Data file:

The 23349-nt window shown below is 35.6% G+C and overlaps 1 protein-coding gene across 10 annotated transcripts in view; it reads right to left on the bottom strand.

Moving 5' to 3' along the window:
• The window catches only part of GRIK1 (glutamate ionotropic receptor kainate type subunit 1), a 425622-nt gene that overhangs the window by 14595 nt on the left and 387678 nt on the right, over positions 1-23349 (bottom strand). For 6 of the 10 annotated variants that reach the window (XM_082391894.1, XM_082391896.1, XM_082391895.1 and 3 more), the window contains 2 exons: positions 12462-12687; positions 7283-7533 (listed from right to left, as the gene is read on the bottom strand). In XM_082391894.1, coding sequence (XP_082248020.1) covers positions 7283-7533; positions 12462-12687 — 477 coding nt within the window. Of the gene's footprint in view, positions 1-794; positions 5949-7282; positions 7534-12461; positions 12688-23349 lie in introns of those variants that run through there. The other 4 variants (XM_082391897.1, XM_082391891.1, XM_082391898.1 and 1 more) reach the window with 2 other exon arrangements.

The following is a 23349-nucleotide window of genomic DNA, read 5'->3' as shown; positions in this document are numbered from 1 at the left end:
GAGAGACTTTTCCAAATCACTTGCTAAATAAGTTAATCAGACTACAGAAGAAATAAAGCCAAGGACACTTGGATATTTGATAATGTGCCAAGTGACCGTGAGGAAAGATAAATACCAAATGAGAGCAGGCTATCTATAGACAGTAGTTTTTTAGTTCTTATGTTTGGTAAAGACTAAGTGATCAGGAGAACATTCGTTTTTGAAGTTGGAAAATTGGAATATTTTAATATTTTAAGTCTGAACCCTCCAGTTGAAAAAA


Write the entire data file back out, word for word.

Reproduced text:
The 23349-nt window shown below is 35.6% G+C and overlaps 1 protein-coding gene across 10 annotated transcripts in view; it reads right to left on the bottom strand.

Moving 5' to 3' along the window:
• The window catches only part of GRIK1 (glutamate ionotropic receptor kainate type subunit 1), a 425622-nt gene that overhangs the window by 14595 nt on the left and 387678 nt on the right, over positions 1-23349 (bottom strand). For 6 of the 10 annotated variants that reach the window (XM_082391894.1, XM_082391896.1, XM_082391895.1 and 3 more), the window contains 2 exons: positions 12462-12687; positions 7283-7533 (listed from right to left, as the gene is read on the bottom strand). In XM_082391894.1, coding sequence (XP_082248020.1) covers positions 7283-7533; positions 12462-12687 — 477 coding nt within the window. Of the gene's footprint in view, positions 1-794; positions 5949-7282; positions 7534-12461; positions 12688-23349 lie in introns of those variants that run through there. The other 4 variants (XM_082391897.1, XM_082391891.1, XM_082391898.1 and 1 more) reach the window with 2 other exon arrangements.

The following is a 23349-nucleotide window of genomic DNA, read 5'->3' as shown; positions in this document are numbered from 1 at the left end:
GAGAGACTTTTCCAAATCACTTGCTAAATAAGTTAATCAGACTACAGAAGAAATAAAGCCAAGGACACTTGGATATTTGATAATGTGCCAAGTGACCGTGAGGAAAGATAAATACCAAATGAGAGCAGGCTATCTATAGACAGTAGTTTTTTAGTTCTTATGTTTGGTAAAGACTAAGTGATCAGGAGAACATTCGTTTTTGAAGTTGGAAAATTGGAATATTTTAATATTTTAAGTCTGAACCCTCCAGTTGAAAAAA